Bowlers not carrying a mental block - Ashwin
It's déjà vu all over again for the Indian bowlers. They have had Australia down at 6 for 214 and 4 for 27 at the MCG, 3 for 37 at the SCG, and 3 for 84 here at the Adelaide Oval, only to let the game slip away. R Ashwin, who took two of those three early wickets today, admitted that the side rued letting Australia off the hook, but insisted it wasn't a block in their minds.
"I don't think as a bowling unit we have a psychological block towards that," Ashwin said. "But we were definitely telling each other and egging each other on in the second session that we had to be tight in that particular phase after lunch, which was quite crucial. Actually that's where we shelled the game a little bit.
"We gave quite a few easy runs to both of them, and they just took off from there. After that point it was quite easy to carry the momentum. So it's not like it is a block, but it has happened in two Tests now, once in Sydney, and now in Adelaide. (We will) probably look to get a couple of wickets tomorrow."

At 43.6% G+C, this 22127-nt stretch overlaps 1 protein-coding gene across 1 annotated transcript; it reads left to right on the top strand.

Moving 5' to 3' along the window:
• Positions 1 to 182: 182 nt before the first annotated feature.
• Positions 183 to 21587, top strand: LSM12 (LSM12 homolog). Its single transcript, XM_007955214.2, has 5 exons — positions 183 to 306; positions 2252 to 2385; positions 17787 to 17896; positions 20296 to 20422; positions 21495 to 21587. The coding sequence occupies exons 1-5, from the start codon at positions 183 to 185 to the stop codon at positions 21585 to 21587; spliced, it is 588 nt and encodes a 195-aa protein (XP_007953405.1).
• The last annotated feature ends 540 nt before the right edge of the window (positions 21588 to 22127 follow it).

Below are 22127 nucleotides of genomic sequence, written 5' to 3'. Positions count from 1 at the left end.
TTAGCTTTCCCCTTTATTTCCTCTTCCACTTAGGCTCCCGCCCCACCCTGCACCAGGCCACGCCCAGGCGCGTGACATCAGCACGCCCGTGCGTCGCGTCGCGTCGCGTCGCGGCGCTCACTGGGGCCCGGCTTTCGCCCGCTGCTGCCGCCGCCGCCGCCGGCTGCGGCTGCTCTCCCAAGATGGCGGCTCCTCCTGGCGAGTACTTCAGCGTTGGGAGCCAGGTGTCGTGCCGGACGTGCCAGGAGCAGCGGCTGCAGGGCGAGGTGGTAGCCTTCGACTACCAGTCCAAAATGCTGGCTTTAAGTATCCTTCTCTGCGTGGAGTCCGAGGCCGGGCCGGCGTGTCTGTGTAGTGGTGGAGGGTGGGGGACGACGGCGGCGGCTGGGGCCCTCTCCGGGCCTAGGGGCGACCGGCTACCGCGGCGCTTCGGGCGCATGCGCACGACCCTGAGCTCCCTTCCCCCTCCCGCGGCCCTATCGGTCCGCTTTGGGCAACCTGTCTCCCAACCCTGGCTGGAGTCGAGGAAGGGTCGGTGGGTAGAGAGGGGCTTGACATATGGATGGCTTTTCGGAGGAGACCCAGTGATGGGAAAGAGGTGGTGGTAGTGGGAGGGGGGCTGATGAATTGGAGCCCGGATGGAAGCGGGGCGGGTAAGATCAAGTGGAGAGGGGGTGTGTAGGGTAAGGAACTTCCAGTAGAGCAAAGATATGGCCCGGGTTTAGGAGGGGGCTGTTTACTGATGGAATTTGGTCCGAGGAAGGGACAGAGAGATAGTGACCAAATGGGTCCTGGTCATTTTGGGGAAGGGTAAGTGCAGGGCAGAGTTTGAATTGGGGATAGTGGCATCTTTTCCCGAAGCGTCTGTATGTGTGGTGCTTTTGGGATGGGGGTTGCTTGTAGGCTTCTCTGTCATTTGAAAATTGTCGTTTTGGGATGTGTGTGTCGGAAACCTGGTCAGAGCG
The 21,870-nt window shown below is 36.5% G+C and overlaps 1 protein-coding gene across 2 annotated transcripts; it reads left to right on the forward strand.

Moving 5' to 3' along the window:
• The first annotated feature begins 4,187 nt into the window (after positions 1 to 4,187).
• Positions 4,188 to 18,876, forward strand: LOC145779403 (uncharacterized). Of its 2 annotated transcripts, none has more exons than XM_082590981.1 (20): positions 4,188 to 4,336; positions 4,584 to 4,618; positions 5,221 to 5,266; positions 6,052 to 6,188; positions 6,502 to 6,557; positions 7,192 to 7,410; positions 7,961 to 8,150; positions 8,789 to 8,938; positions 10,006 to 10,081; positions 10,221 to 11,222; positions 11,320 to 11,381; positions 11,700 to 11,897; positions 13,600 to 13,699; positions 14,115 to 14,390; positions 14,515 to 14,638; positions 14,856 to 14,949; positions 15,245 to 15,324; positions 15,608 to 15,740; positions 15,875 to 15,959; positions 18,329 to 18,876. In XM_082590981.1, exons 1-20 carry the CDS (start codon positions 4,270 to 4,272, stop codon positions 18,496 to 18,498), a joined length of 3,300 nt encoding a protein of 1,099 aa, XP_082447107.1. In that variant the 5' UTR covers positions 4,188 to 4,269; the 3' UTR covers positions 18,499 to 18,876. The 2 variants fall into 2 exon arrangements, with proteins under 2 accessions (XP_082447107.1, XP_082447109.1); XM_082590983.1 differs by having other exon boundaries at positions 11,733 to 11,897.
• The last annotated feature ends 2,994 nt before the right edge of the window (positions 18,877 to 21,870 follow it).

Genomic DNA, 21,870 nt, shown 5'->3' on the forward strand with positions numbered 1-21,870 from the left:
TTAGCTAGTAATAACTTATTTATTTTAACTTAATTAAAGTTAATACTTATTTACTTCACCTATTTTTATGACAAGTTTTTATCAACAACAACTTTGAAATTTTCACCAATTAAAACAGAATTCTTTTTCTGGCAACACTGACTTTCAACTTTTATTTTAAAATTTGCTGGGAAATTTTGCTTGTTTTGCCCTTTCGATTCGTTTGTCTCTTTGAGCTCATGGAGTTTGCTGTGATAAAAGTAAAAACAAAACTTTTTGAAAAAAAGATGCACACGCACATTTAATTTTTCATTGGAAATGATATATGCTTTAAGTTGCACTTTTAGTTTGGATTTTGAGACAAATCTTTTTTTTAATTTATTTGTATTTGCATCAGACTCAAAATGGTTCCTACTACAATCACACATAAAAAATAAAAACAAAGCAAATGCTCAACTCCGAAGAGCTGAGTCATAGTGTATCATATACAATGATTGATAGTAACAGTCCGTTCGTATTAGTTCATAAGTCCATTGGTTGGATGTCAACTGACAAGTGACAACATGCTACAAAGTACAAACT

Ashwin, though, drew hope from the fact that things couldn't get far worse than they already are. "I think we have nothing to lose at this point of time," he said. "We are 3-0 down. I think it gives us a bit of license to be very carefree about it, and go out and play the natural game, which can be a real blessing in disguise for us. All that is important is to get those first 20-30 runs, and really stick it out. I think we'll have to try and look at those initial starts and capitalise on that."
Ashwin said seniors in the side were of the view that the game could change pretty quickly if they competed with the bat in the first innings. "There are a few seniors in the team who have already told us about how the first innings pans out at the Adelaide Oval, and how good it is to bat on, on the first three days of the game, and then it really changes," Ashwin said. "We are confident, and we are going to try to pick up two early wickets tomorrow."
Ashwin insisted, though, that they were not embarrassed by the performance in Australia. "Two teams play; one has to lose," he said. "It's fine. Nobody is embarrassed in the dressing room. Quite happy to keep coming out and keep trying again and again. Things will turn around some time. Nobody is embarrassed. Very sure about that."
Sidharth Monga is an assistant editor at ESPNcricinfo